García López de Cárdenas, a Spanish explorer, was the first European to see the Grand Canyon in 1540. He stumbled across it while searching for fabled cities believed to be full of treasures and riches – the Seven Golden Cities of Cibola. His journey was considered a failure as he never found the gold he was looking for.
García López de Cárdenas y Figueroa was a Spanish explorer who was the first European to see the Grand Canyon.
The first Europeans to see the Grand Canyon were soldiers led by Garcia Lopez de Cardenas. In 1540 Francisco Vazquez de Coronado and his Spanish army traveled north from Mexico City in search of the seven cities of Cíbola.
Garcia Lopez de Cardenas: September 1540 – Curt Walters.
The first Europeans reached the Grand Canyon in September 1540. It was a group of about 13 Spanish soldiers, led by García López de Cárdenas, who were on their way from the army of Francisco Vásquez de Coronado there you will find the fabulous Seven Cities of Gold.
It shows the Spanish conquistador and explorer Hernando De Soto (1500-1542) riding a white horse and dressed in Renaissance finery on May 8, 1541 at a point below Natchez am Mississippi arrives De Soto was the first European to see the river on record.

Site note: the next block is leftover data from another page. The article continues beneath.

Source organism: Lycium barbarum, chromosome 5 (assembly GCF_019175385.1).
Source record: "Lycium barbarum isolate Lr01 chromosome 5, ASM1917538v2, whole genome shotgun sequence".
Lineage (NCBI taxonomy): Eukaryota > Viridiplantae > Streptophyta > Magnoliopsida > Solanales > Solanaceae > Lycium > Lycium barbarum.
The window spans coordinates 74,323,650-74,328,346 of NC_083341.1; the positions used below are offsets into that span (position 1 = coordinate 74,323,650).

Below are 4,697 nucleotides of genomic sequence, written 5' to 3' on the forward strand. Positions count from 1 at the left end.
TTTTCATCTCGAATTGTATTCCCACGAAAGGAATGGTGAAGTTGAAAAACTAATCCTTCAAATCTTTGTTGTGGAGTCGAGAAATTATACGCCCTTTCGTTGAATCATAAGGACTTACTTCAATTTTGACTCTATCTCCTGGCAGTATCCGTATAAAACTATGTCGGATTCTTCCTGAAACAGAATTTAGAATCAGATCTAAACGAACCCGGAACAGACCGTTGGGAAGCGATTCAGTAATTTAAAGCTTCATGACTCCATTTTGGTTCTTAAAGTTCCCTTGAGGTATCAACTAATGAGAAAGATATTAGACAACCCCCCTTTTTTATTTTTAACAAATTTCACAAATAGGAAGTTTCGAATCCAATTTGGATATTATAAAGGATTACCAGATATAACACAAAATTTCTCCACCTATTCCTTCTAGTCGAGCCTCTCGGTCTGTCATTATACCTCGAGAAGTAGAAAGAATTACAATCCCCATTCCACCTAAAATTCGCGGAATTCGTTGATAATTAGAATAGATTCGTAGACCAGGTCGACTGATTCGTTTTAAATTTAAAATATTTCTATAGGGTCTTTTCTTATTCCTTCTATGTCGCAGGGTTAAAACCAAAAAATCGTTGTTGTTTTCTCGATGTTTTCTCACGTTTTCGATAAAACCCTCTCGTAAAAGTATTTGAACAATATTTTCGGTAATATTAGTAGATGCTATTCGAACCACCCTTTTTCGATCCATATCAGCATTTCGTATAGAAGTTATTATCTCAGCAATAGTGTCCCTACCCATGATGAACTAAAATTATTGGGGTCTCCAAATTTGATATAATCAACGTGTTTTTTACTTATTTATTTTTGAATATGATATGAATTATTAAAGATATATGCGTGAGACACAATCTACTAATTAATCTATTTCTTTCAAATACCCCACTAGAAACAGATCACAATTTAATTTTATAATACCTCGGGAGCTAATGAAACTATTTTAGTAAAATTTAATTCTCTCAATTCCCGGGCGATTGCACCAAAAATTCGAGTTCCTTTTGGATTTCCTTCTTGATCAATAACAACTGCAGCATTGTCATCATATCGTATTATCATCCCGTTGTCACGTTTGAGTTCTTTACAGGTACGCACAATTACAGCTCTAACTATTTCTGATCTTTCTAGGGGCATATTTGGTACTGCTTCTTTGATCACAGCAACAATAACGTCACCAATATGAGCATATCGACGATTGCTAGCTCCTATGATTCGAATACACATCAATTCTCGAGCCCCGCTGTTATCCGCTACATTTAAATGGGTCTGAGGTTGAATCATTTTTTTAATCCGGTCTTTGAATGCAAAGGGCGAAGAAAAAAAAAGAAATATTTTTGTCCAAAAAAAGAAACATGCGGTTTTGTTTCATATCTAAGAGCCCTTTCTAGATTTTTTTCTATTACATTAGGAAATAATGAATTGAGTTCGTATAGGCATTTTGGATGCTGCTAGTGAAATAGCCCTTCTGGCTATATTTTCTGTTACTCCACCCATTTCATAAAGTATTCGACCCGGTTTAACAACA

In 1538, in search of greater fame and fortune, de Soto embarked on a major expedition to conquer Florida for the Spanish crown. He and his men traveled nearly 4,000 miles across what would become the southeastern United States in search of riches while fending off Native American attacks.
What’s in a name: A one-armed Civil War veteran, John Wesley Powell, coined and popularized the name “Grand Canyon.” In 1869, John Wesley Powell and nine companions piloted wooden boats 1,000 miles up the Colorado River and through the gorge. Powell first used the term “Grand Canyon” in 1871.
Formation and Discovery
The Colorado River has flowed since prehistoric times when it was responsible for eroding the Grand Canyon. The river was first discovered by Europeans in 1539 by Francisco de Ulloa.
In July 1540, Coronado began his expedition in search of the cities of gold. He first came to what is now the state of Arizona. He met the Zuni Indians. Coronado found no gold in the Zuni pueblos.
Although Coronado’s expedition did not produce any gold, it marked the beginning of an endless stream of tales of lost mines and buried treasure in Texas. These legends, some documented and others passed down only by word of mouth, inspired countless quests in the sun-kissed expanses of central and west Texas.
Francisco Vázquez de Coronado’s expedition team is credited with discovering the Grand Canyon and several other famous sights in the American Southwest while searching for the legendary Seven Golden Cities of Cíbola – which they never found .